Donald [clear the church of priests so I can hold my Bible] Trump's administration is looking at taxes on digital commerce that have been adopted or proposed in nine countries and the European Union will mean that US companies will have to pay.
The administration's move could ultimately lead to American tariffs on imports from Brazil, Britain, India and a host of other countries, heightening the chances of another global trade dispute that results in retaliatory taxes on US goods.
The investigation, which will be conducted by the United States Trade Representative, could also complicate global negotiations that have been underway for more than a year and are aimed at reaching a multinational consensus on how to tax internet commerce that crosses borders.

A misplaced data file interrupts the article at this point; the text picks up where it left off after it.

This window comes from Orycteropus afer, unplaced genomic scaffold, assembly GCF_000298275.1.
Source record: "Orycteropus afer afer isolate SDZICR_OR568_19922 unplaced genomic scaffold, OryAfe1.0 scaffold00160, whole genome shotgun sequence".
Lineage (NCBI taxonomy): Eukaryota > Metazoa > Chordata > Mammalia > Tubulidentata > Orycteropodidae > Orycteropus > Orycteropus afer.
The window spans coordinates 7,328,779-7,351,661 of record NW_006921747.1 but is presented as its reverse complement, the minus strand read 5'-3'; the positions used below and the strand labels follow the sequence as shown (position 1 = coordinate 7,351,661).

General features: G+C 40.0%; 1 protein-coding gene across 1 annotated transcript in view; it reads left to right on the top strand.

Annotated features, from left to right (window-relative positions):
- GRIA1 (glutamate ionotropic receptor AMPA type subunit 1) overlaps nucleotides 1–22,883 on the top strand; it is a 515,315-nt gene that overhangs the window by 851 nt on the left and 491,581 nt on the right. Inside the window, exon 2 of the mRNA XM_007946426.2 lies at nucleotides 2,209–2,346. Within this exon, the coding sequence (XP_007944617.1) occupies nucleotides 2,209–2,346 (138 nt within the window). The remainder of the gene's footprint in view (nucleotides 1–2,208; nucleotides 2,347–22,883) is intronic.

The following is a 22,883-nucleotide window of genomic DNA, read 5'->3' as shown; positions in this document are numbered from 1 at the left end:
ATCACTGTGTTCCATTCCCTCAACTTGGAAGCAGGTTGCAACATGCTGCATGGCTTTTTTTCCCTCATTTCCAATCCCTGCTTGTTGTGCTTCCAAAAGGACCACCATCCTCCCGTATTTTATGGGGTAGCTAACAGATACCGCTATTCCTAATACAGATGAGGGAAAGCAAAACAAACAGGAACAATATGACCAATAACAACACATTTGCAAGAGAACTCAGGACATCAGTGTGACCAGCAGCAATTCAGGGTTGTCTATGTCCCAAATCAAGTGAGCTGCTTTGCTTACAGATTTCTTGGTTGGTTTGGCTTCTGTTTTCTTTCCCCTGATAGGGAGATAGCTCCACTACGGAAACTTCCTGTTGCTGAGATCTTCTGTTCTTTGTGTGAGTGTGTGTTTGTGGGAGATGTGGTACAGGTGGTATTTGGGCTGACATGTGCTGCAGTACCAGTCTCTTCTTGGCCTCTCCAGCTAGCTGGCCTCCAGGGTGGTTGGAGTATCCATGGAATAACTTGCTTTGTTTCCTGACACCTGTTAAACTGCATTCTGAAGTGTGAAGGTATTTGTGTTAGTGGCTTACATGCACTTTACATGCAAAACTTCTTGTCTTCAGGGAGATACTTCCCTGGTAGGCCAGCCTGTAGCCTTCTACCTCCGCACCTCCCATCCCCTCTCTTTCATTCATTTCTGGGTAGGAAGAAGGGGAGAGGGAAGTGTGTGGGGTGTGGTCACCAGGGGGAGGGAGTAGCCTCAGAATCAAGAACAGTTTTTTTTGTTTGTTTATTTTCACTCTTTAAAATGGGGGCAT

At issue are efforts spreading across Europe and beyond to impose so-called digital services taxes on economic activity generated online. Those taxes deviate from many traditional international tax regimes by affecting revenues earned by a company where they are generated -- regardless of whether the company has a physical presence there. For example, India imposed a two percent tax in April on online sales of goods and services to people in India by large foreign firms. The European Union has revived its push for a similar tax as a way to help fund response measures to the coronavirus.